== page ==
Although most people are aware of seizures in humans they don’t know that dogs also can also suffer from them. Seizures are in fact an extremely common neurological condition in dogs and can be stressful for both the dog and their caregiver, especially the first time it happens. As a pet owner you can educate yourself as to what causes seizures as a preventative measure and know what to do should your dog show symptoms.
What is a seizure?
A seizure is a disturbance in activity in the brain which is why muscle spasms, drooling and other signs of lack of control occur. Dogs that have frequent seizures are likely to have epilepsy, which can happen either predictably in certain environments or out of the blue. As someone with an epileptic dog knows, it is important to know the symptoms and how to treat them.
Why is my dog having seizures?
There are quite a few reasons why dogs have seizures with the most common being epilepsy which is hereditary. Other causes include:
- Liver and renal problems
- Blood sugar level disturbances
- Neurological problems through injury or disability
- Electrolyte instability
One of the main symptoms, when dogs have seizures, is that they happen at specific times of brain activity changes. This can include bedtime, exercise, feeding time and overstimulation. It is possible that in-between the seizures the dog seems to display normal behavior.
Seizure symptoms in dogs
Although the symptoms of seizures in dogs can vary including the time the seizure lasts, the behavior that you deem normal for your dog could change significantly.
The main symptoms include:
- Twitching or jerking
- Stiffness of the body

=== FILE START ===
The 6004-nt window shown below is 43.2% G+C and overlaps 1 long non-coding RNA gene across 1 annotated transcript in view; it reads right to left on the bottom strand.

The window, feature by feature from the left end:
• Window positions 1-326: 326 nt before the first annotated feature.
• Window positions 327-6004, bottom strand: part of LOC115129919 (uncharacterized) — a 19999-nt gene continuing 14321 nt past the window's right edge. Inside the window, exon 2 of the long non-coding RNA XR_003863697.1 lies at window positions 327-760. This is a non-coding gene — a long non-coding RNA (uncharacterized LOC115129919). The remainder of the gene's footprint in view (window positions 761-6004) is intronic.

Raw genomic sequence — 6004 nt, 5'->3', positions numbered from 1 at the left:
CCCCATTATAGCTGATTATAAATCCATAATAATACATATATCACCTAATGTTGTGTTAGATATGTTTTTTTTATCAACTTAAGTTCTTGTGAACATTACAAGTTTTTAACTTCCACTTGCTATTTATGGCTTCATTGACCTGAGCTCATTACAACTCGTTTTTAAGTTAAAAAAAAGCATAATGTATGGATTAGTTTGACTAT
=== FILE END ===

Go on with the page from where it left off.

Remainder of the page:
- Shaking and trembling
- Foaming or drooling
- Chewing of tongue
Signs that your dog is about to have a seizure include seeming confused, having a glazed and fixed expression, and unsteadiness. They could bump into things, bite their tongue or walk in a circular motion.
If a full blown seizure takes place the whole body is likely to be affected and your dog may lose consciousness altogether. The whole body is likely to contract and spasm causing your dog to fall over to one side and move their legs in a paddling motion. If the seizure continues over 5 minutes it is deemed an emergency and medical attention should be sought.
Different types of seizures in dogs
A focal seizure is when only a part of the dog's brain is affected, which can cause one limb or body area to be affected. They usually last a few seconds but can worsen to a grand mal seizure.
A psychomotor seizure is where the dog displays odd behaviors such as attacking the air, chasing their tail or similar unusual behavior. This makes it harder to diagnose but the same behavior will occur with each episode.
Idiopathic seizures are those that happen without a known cause. They usually occur between the ages of 6 months to 6 years and are usually breed specific including beagles, Australian and German shepherds and border collies.
Do the seizures hurt my dog?
Although scary for the owners, seizures are not painful. Don’t worry about your dog swallowing their tongue, as this is a myth. Do prevent your dog from hitting surrounding objects by moving them out of the way and seek medical attention if it happens for more than a few minutes at a time or frequently. Speak calmly and remain calm yourself and if you can put a fan on to keep them cool.